Next healthcare reform involves helping elderly grow old in community, says Singapore health minister

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SINGAPORE, Oct 6 — The next major area of reform for the healthcare system is ensuring that the elderly can keep living full lives in the community while guarding against the assumption that they will always become sick and frail, Health Minister Ong Ye Kung said on Wednesday (Oct 5).

Rounding up a two-day debate on a White Paper on the Healthier SG initiative, Mr Ong said that Singapore needs to squarely tackle the challenge of an ageing society, which has far reaching consequences in other various aspects of our lives such as in education, manpower and infrastructure.

He noted that by 2030, about one in four Singaporeans will be aged over 65, up from one in six today.

In addressing this challenge, however, Mr Ong cautioned against falling back on specialised care such as in nursing homes as a default, and warned about how loneliness can be detrimental to the health of seniors.

Suffering in old age ‘need not be a given’

Mr Ong said that among those who grow old, the “rapid escalation of disease burden and suffering (that comes with age) need not be a given”.

Society can delay health concerns such as the onset of chronic illnesses and frailty to a much later age, if active steps are taken to stay healthy, he said.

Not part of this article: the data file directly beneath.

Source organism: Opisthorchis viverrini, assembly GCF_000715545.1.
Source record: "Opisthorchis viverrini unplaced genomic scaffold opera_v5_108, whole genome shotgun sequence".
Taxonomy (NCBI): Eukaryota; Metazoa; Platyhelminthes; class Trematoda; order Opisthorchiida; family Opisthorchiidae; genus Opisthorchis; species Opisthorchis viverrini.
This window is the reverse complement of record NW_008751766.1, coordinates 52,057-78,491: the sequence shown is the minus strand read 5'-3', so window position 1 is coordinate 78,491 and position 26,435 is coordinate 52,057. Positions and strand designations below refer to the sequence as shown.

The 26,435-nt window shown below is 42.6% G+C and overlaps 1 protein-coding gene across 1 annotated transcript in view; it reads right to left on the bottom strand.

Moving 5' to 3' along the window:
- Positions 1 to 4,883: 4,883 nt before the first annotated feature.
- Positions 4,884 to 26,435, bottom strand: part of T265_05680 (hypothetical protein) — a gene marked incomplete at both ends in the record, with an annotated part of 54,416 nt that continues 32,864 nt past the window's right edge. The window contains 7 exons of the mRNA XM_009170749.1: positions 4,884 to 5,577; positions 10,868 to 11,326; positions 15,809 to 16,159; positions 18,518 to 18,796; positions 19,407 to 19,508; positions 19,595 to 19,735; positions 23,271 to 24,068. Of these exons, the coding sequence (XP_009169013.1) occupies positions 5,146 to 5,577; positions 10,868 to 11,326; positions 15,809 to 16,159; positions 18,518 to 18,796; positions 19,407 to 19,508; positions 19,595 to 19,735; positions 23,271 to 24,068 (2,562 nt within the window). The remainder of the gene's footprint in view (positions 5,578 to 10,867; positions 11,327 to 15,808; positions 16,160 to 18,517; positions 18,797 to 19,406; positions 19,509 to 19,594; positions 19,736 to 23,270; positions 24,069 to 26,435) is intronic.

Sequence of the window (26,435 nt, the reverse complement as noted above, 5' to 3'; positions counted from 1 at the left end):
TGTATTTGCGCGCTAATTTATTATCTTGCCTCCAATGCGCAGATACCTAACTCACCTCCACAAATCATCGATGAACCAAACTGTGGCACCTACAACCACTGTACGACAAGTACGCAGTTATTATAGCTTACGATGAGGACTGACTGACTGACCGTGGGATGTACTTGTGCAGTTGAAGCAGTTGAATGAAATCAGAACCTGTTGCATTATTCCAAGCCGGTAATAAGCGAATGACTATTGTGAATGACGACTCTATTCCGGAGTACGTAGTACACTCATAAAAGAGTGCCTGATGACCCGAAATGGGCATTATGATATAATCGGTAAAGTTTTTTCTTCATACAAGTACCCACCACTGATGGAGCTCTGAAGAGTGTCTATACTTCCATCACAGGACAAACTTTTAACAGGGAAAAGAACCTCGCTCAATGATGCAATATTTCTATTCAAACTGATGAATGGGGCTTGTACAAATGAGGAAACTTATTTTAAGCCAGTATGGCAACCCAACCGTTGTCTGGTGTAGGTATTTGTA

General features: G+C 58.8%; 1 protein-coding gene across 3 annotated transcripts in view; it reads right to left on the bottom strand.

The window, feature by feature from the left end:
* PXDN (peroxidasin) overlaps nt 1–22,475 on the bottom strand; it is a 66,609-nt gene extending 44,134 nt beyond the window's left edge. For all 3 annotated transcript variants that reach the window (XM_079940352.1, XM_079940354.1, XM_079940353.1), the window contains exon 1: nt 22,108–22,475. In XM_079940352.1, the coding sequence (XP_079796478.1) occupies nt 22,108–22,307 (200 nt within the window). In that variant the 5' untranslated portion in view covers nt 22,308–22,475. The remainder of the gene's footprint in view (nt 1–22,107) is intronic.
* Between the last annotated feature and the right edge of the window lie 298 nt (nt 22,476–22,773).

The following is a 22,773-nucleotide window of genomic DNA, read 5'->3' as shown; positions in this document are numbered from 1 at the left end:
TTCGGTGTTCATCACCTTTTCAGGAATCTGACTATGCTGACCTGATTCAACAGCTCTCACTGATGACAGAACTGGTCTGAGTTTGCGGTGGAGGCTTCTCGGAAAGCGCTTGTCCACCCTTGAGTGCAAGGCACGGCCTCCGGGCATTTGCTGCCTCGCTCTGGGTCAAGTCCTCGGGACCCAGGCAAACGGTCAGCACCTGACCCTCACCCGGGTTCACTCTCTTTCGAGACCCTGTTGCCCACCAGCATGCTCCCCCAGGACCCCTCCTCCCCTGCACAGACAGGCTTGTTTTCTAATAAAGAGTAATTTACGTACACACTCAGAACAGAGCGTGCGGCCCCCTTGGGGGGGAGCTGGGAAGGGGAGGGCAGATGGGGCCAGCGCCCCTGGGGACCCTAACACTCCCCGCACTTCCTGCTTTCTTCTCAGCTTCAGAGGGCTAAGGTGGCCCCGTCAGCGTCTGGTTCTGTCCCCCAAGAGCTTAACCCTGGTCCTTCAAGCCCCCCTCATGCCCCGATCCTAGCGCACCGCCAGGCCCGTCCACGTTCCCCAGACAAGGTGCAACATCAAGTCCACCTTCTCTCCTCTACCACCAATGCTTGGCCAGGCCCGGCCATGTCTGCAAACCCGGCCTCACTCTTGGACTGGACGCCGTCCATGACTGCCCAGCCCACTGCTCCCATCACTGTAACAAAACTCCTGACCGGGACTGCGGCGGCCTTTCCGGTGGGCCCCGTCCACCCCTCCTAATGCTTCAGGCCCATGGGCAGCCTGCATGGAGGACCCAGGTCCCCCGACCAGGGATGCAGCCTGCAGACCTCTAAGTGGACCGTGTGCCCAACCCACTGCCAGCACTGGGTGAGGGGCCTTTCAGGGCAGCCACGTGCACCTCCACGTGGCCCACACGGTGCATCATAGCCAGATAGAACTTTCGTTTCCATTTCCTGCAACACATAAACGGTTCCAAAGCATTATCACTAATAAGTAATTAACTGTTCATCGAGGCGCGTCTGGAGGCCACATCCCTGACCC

“The Government can make policy changes and reform our systems to help individuals achieve that,” he added.

Mr Ong also said that the society must be wary of the assumption that seniors will “always become sick and frail, and unable to take care of themselves”, as it would exacerbate the challenges of an ageing population.

Such a mindset may move people to take steps out of concern for the elderly — like telling them not to cook if perhaps they left the stove on and discouraging them from stepping out of the house if they’d had a fall.

But such actions would end up depriving seniors of physical activity, a sense of agency, and dignity, Mr Ong added.

“We want to protect them, but we unintentionally expose them to an even greater risk of isolation and loneliness. T...

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